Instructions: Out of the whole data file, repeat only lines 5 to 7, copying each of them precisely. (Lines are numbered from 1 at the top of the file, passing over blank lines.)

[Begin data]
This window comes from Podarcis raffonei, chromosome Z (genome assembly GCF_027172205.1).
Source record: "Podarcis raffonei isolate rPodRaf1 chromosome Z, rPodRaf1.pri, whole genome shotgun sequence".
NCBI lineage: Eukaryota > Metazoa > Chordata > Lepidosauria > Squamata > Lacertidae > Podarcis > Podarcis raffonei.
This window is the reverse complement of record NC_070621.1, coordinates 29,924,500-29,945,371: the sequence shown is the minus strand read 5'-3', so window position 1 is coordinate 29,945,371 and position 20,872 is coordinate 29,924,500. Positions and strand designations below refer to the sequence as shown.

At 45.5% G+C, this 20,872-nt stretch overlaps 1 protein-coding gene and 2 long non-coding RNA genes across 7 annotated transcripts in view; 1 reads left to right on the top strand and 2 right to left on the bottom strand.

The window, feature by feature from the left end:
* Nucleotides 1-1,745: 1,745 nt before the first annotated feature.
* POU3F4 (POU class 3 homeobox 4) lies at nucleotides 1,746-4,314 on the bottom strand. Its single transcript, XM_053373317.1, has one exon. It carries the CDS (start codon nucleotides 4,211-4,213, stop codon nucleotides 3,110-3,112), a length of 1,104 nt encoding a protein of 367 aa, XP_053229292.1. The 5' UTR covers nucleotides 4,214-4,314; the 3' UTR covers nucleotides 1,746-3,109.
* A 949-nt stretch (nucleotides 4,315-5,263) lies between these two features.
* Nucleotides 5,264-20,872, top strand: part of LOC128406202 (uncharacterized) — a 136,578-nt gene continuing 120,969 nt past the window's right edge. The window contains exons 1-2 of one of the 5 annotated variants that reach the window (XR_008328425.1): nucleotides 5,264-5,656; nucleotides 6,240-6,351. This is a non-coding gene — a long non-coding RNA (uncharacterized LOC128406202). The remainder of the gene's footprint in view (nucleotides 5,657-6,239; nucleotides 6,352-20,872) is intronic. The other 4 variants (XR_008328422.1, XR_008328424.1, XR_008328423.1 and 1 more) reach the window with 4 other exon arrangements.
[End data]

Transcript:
At 45.5% G+C, this 20,872-nt stretch overlaps 1 protein-coding gene and 2 long non-coding RNA genes across 7 annotated transcripts in view; 1 reads left to right on the top strand and 2 right to left on the bottom strand.

The window, feature by feature from the left end:
* Nucleotides 1-1,745: 1,745 nt before the first annotated feature.